My dad and Mark actually got this class for my birthday, which is in a few weeks – at almost twenty-three, beef butchering seemed like the perfect birthday present for a foodie like myself! There’s so many other classes I would take at the Brooklyn Kitchen too… homemade croissants, here I come!
Last Monday, in the first part of this class, we covered the front half, from shoulder to rib section, of the cow.
Our second class, this past Monday, we covered the back half, from the drop loin to the leg.
Here’s a spattering of photos from both classes!
We also sampled several cuts during both classes. In the first, we tried brisket, a denver steak and a blade steak, which were all really good! In the second, we started with roast beef and proceeded to an oyster steak and a merlot steak. Everything was delicious!
I should note I had two great teachers. The first class was taught by co-owner, Brent Young, who filled in for Sara Bigelow, who was sick.
The Meat Hook, by the way, is run by Tom Mylan and Brent who helped open Marlow and Daughters, and Ben Hurley and Sara. For more information, check out their website.
In the first class, I was the only girl so it was nice when Sara taught our second class (plus we had another woman join that time around). I really liked her and it was cool seeing a woman butchering a whole quarter of a cow with precision and eloquence. Didn’t hurt that she looked quite a bit like Aubrey Plaza. I had a little bit of a girl crush on her and just want her to mentor me in the ways of butchering!
Overall, while this wasn’t a hands on class, I learned a lot and it was a great experience.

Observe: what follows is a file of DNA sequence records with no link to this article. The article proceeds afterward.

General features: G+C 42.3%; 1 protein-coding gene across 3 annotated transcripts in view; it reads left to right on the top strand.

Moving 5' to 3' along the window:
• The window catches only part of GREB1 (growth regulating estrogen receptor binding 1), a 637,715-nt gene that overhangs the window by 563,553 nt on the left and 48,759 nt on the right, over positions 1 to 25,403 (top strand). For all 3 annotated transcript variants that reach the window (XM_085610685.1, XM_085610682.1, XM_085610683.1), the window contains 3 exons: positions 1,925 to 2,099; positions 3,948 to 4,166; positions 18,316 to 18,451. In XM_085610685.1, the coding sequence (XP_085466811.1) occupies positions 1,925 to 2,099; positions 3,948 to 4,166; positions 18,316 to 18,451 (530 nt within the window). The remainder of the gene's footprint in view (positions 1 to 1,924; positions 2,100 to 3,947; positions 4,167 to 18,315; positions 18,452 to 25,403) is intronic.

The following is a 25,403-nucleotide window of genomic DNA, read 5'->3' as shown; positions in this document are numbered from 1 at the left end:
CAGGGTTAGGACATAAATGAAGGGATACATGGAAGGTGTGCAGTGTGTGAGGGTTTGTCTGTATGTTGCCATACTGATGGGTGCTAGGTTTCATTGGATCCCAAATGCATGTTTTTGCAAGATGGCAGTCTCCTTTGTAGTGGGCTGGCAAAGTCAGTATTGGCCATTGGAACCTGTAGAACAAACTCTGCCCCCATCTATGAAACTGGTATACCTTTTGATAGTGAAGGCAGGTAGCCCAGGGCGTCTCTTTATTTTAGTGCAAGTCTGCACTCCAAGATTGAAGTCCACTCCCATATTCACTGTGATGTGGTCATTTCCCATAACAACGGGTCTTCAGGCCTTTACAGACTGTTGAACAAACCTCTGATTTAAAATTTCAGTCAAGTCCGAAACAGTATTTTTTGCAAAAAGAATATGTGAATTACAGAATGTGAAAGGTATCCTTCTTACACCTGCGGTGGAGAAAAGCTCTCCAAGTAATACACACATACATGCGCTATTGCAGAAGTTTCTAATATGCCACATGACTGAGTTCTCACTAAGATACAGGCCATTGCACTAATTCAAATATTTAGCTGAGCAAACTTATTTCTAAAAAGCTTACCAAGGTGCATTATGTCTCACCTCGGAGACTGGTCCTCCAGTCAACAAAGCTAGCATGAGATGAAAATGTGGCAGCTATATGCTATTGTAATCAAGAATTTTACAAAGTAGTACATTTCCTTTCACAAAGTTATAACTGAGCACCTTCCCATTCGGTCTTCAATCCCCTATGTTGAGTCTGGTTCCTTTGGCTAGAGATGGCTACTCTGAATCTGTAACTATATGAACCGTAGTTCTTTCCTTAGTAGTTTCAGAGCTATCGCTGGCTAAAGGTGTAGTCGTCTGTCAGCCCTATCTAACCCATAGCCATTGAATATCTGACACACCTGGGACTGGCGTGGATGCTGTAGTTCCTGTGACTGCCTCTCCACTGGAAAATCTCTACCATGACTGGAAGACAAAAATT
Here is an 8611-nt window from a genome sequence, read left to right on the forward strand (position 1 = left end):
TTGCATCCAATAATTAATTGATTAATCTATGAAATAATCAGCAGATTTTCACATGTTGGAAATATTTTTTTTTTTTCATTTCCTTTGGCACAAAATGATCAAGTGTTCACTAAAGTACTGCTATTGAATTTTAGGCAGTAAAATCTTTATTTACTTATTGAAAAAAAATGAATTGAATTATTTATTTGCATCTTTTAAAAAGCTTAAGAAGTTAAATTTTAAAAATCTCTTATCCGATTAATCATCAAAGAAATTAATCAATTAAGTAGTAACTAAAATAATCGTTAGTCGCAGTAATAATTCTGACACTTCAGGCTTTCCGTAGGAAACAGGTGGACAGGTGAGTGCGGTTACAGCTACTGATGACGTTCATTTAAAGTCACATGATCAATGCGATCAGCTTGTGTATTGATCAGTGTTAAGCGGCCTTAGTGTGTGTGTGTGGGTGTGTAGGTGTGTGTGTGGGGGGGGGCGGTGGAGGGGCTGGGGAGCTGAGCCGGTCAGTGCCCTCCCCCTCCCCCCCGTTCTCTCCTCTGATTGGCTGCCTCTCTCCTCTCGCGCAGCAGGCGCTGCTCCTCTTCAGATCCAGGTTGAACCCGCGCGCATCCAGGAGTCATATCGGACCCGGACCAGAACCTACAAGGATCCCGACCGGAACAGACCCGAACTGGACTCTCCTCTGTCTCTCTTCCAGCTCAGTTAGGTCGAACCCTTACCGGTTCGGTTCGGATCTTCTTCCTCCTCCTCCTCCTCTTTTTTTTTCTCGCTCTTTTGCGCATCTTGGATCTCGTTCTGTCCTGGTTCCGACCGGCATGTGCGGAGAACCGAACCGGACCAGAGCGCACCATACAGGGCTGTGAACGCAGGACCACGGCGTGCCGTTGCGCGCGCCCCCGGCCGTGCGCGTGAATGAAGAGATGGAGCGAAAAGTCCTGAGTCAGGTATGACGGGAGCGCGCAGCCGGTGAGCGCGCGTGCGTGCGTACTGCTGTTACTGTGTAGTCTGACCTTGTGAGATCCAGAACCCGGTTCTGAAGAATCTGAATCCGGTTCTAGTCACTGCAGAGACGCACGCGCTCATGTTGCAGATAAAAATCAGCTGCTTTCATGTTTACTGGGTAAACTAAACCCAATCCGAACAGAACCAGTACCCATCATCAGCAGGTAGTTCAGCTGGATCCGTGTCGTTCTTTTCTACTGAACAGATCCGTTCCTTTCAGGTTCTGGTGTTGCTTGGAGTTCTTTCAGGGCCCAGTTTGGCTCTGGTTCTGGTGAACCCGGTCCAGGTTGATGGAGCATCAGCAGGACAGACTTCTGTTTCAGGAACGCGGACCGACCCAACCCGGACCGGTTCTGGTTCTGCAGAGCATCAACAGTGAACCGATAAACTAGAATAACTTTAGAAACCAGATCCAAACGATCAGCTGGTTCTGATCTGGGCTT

I’ve been having an ongoing discussion lately about eating meat (which I will comment more on in a few days) and I’m glad I was exposed to a company producing and working with meat that is more ethical than that I’d find in a grocery store.
The Meat Hook receives two whole cows, split lengthwise, every week from one of the two farms they work with (all independent farms vs. factory farms). Their cows are grass-fed and grass-finished, which is an important distinction in this era of commodity farming. The Meat Hook has a good relationship with their farmers and is in constant dialogue about their product and their standards.
They also practice whole butchering – selling every cut of meat, making sausages, using bones for stocks etc. In our second class, we actually sampled bone marrow butter made from leftover marrow bones from a recently butchered animal.
And so, if I’m going to continue eating meat, I would rather purchase it from a butcher shop like the Meat Hook than a run of the mill store where I can’t be sure where the meat is coming from or how it was raised/slaughtered.